One of the key elements of healing infidelity for many is open communication regarding the affair. If you were injured in the affair and feel that you can’t move on until your partner answers your questions, then you should initiate a conversation with him or her.
However, be careful what you wish for and be aware of your feelings before you initiate any discussions. After all, you might get information you don’t want to know, and once you have that information you can never give it back. Do not convince yourself that you need to discuss the affair when you really don’t feel that you need to.
Remember that you aren’t going to begin healing from infidelity and work through the pain that the affair has caused by working out every detail of the affair. However, you probably do need to get enough information to know that your partner is now being honest and loyal to you. You may need just enough information to know the extent of their relationship so that you can completely come to terms with your own feelings about it.
Beware that when you talk to your spouse about the affair, you risk all the emotions resurfacing. This is not necessarily a reason to avoid the discussion, but be aware and expect it to happen. If both of you are wanting to work on your relationship and get past this, then the result will more than likely be a stronger bond.
Healing Infidelity and Talking About the Affair
Here are some guidelines from How to Survive an Affair that Dr. Frank Gunzburg suggests you follow as you discuss the affair:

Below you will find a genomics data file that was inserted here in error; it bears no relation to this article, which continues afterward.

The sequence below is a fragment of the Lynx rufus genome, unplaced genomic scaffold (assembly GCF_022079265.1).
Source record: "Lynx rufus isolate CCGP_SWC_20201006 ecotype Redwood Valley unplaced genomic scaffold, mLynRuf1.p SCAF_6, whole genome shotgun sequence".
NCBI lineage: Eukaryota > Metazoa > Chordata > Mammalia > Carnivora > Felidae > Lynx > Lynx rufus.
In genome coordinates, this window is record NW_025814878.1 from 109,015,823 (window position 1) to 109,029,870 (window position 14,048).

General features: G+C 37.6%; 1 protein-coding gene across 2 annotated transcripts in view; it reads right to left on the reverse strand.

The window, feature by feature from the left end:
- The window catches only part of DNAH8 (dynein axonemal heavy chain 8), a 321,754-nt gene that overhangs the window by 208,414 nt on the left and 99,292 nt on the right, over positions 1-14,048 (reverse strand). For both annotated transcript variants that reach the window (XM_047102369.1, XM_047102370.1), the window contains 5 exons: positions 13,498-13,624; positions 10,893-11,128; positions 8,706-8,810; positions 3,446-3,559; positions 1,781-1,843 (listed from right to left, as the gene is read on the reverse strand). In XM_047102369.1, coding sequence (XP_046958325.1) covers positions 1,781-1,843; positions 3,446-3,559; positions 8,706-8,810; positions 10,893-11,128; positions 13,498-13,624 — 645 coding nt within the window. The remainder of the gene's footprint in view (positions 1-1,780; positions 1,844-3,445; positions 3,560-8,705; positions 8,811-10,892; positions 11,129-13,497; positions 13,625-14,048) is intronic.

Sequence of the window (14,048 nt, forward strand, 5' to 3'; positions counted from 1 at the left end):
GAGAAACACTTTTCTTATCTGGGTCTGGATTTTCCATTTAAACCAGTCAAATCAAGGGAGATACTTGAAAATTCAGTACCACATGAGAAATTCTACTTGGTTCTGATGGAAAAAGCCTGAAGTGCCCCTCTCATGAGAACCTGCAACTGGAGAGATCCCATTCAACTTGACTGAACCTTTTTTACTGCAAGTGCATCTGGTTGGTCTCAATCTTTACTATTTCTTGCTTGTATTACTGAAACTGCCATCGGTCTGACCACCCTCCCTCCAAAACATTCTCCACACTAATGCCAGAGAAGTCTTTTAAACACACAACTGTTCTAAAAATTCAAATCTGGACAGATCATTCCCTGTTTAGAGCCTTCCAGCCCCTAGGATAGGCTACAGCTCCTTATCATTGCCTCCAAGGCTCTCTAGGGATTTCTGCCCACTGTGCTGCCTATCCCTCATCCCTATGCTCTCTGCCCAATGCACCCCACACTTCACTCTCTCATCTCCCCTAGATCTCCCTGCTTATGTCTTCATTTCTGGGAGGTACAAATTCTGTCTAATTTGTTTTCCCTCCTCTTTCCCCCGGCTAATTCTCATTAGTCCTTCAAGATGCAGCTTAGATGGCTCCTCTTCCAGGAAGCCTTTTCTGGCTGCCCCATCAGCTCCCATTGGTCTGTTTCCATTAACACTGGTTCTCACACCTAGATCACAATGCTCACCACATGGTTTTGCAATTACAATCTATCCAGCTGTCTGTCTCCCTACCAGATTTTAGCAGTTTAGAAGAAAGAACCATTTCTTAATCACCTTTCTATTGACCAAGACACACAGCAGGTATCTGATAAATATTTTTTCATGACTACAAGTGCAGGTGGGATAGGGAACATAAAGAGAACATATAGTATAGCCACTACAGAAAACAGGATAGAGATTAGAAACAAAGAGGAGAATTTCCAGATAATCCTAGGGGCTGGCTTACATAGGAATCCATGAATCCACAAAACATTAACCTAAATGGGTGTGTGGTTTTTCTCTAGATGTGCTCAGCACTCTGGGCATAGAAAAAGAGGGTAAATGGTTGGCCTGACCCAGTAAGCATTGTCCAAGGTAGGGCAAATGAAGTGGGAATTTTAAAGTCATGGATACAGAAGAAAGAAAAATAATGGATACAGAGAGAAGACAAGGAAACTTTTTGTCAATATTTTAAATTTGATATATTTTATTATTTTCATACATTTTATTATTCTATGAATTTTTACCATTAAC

The injured person should initiate the conversation. In the case of a discussion about the affair, the cheater’s needs matter little. If they feel they need to discuss the affair, they should do that with a therapist or other neutral party. This conversation is totally up to what the injured person needs.
The injured person should be in control of the conversation. Gunzburg recommends running the conversation as a question and answer session in which the injured asks questions and the cheater answers. The cheater should not give more information than the injured asks because they might not want to know certain things. The cheater must honestly and directly answer the questions asked as this is a good opportunity for the cheater to show that they have become truly transparent and honest and have recommitted their loyalty to their partner.
Be careful what you ask for. If you are the injured person and you are asking the questions about the affair, remember to think about what you want to ask. Don’t ask about anything you don’t want to know about. Gunzburg recommends not asking any comparative questions, particularly about physical attributes, sexual prowess, and personality. These kinds of questions don’t serve any real purpose in terms of the healing infidelity process and usually just amplify the pain and jealousy the injured partner feels.
If as the injured person you are able to get the information you need to heal and avoid questions that will unnecessarily hurt you or further damage your relationship, this interaction can be a powerful and positive experience. It is an opportunity for the injured partner to work through some of the pain they have been experiencing, and it can be an excellent opportunity for the cheater to prove their transparency and that their loyalty is firmly with their partner.
Do not mar this possibility by believing that you need to work out every sordid detail of the affair before you can heal. That isn’t true. True healing infidelity is predicated on the energy you both put into healing your relationship. This conversation might be important for you, or you might not need it. Remember, this is about you as a couple. Stay with that, and you can succeed in overcoming the pain.
For more information about healing infidelity, please check out How to Survive an Affair.